The Trans Canada Highway is a mess. Trying to find a lighthearted spin on discussing the highway is quite simply- not realistic. The highway has remained the same since its inception in the 1960s and very little has been upgraded between Sicamous and Golden despite huge growth in the B.C. Interior and Columbia-Shuswap.
What will it take for our leaders to realize that human life is valued in the small markets just as much as it is in a major market? Perhaps more death will do the trick.
The communities of Revelstoke, Golden, Sicamous, Malakwa, and Cambie should be fueled with frustration. How many people in this community have to drive that road for work on a daily basis, leaving their family members at home (or at work) and wonder if they will make it through the pass safely? With the daily highway grind, that can cause a lot of stress for someone trying to focus on work, while they wonder if their significant other is alive.
When highway reports come in, I receive text or messages from locals asking me “Is it anyone we know?” That is where we are at. We have become accustomed to a reality of death on the highway, and while we are compassionate human beings and feel for those that lose their lives, we wait with bated breath in hopes that when the name is released, it is not someone from our community.
With the array of media coverage, Shannon Smith’s horrific story is well known. Shannon has made it a point to make some noise about her accident and despite a local MLA that doesn’t mind barking, the message does not seem to hit home. Several deaths have occurred this winter season and yet very little has come out of the Transportation Department.
Mayor Mark McKee issued a letter to the Transportation Minister, Clair Trevena and a response was received on January 30th, that indicated that the Ministry intends to install and test a new rock fall system at a specific location in Three Valley Gap. This is a step in the right direction, however the issue is it can only be in a specific area because of the power of the falling avalanches that occur.
In the letter issued to Mayor McKee, Trevena stated “While the ministry has identified the Three Valley Gap area for further rock fall mitigation, typical rock fall fences cannot survive the heavy snow loads and significant snow avalanche activity that occurs at this unique area during the winter months. For these reasons, the ministry is investigating designs to develop a new type of rock fall fence system that would minimize the risk of damage caused by snow and snow avalanche activity without compromising the effectiveness of our remote avalanche control system.”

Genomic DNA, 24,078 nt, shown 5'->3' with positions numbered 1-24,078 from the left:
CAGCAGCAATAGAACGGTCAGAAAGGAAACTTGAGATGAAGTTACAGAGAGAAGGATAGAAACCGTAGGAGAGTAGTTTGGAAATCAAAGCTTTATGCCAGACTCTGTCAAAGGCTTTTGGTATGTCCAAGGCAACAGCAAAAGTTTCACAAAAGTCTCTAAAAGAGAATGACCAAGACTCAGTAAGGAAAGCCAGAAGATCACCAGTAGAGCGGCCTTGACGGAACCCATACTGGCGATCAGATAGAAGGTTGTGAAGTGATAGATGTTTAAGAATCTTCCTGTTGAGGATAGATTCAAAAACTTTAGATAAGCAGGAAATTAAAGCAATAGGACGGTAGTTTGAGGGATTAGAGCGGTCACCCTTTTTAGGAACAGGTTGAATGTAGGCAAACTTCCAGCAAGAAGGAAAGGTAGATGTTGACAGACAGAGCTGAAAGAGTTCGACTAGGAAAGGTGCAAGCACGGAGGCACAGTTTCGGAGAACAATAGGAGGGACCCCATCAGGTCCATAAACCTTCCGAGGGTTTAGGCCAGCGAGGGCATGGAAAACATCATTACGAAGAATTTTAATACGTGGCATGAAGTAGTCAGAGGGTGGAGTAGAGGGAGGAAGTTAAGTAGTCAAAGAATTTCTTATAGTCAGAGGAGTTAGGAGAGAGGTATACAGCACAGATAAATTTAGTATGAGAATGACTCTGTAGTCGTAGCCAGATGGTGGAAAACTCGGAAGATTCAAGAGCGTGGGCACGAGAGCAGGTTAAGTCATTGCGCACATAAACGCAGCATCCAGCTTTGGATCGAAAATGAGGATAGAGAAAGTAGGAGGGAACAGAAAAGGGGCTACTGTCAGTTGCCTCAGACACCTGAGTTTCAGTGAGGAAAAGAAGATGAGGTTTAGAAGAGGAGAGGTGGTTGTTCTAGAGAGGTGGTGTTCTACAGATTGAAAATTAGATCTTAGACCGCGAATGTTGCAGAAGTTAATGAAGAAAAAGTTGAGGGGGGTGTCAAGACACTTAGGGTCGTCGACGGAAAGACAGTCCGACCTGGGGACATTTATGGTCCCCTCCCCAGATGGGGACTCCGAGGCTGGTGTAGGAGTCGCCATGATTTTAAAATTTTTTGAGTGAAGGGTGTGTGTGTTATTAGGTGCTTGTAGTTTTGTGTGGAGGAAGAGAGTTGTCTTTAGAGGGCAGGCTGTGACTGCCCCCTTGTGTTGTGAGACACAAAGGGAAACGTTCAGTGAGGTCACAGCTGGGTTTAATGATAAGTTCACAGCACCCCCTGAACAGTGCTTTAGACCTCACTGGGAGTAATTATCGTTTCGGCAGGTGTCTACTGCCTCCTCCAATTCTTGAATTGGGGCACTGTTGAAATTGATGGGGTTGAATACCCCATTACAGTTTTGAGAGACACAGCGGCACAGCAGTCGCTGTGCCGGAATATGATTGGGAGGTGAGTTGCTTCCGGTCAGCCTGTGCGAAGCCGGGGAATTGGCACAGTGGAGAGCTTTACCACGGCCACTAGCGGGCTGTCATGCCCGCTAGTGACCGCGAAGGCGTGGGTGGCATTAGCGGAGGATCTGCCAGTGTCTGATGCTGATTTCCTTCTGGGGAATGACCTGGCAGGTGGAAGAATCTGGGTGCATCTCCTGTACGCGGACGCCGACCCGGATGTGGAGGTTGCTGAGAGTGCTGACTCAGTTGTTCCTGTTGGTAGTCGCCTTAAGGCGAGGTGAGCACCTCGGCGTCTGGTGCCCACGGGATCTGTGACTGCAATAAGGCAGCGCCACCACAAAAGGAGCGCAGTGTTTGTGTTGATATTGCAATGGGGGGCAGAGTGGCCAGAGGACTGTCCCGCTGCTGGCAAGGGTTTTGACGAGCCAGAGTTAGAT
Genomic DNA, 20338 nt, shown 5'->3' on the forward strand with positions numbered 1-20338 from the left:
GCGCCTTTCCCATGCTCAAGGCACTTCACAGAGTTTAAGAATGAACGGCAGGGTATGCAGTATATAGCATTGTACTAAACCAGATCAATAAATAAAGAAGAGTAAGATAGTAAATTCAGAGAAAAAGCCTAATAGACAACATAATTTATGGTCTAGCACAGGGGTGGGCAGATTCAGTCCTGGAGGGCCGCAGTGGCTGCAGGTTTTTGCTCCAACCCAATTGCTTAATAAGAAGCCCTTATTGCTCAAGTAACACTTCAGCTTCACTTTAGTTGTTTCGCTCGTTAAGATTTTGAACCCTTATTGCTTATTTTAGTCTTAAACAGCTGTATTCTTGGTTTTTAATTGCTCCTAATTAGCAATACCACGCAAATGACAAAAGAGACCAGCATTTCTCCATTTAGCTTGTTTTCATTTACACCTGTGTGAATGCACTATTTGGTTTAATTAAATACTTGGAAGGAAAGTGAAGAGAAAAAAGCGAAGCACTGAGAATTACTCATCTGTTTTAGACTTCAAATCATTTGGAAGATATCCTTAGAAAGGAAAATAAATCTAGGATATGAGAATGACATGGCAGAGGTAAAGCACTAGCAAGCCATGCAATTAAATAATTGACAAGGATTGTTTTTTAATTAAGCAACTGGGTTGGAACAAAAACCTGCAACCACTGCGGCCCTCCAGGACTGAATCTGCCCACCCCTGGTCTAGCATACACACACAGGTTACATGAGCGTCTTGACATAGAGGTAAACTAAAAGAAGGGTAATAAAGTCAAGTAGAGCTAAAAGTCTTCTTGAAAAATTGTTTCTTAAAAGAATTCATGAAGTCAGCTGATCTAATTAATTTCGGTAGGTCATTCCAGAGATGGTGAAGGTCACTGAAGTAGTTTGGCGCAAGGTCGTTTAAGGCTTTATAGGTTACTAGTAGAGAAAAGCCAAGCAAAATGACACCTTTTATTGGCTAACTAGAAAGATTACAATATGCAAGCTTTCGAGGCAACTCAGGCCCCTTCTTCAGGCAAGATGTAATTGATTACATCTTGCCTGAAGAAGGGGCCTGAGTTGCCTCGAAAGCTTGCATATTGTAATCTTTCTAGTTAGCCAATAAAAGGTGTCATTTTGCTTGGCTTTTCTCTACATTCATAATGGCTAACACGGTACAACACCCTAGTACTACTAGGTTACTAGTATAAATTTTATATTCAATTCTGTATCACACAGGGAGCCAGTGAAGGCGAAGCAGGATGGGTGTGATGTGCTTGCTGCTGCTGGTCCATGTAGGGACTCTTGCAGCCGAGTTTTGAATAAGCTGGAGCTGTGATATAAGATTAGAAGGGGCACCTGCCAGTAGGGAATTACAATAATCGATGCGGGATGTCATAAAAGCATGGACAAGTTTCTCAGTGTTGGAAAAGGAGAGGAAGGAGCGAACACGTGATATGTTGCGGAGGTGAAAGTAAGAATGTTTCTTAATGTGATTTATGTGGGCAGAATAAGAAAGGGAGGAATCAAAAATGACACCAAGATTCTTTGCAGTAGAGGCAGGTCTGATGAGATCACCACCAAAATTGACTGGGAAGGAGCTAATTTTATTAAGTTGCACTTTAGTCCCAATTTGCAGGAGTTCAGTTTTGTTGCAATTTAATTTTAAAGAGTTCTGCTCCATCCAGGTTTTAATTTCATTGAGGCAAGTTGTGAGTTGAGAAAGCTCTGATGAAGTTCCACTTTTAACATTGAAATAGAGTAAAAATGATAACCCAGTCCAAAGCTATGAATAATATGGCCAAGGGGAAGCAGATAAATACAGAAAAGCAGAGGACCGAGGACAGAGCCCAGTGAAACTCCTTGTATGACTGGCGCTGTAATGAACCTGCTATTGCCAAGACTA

Although this is a baby step in the right direction, many issues arrive because of the Highway that cause our community to stall. The francophone school Ecole de Glacier frequently has one if not both of their buses (that are parked just outside of town) stuck behind an accident on a regular basis, holding up students from getting to school on time. The trickle down affect that can occur after a highway closure can hurt businesses and dent the economic growth.
Columbia River-Revelstoke MLA, Doug Clovechok is outraged at the lack of both compassion and follow through when it comes to the Trans- Canada Highway. “I spoke with (Mayor) Mark (McKee) about the response your community was given about the Three Valley Gap area. I agree with your Mayor, how many people have to die on this highway before they listen? Enough is enough. I am meeting with the opposition leader hold the NDP accountable for promises made. We are talking about peoples lives. The letter that was sent from the Transportation Minister was offensive.”
Minister Trevena reminded McKee in the letter that they recently implemented the remote avalanche system to help alleviate road closures. “Safety in Three Valley Gap is a priority for the ministry. As you most likely know, we have recently expanded our avalanche reduction program in the area by installing nine new Remote Avalanche Control Stations for this avalanche season.”
From the Hansard Premiere’s debate reports, a discussion between Clovechok and Premiere John Horgan took place about this specific area of highway. Clovechok brought up the letter written by Shannon Smith about her accident and questioned Horgan on when action will be taking place.
“Our responsibility as legislators and as a provincial government is to look at every corner of the province. The Highway 1 corridor through the member’s constituency, from Kamloops to the border, strikes me as an area where, year after year, there is serious potential loss of life through avalanche, through a host of other issues — treacherous driving conditions unparalleled in British Columbia, I would argue. I know the member would agree with me.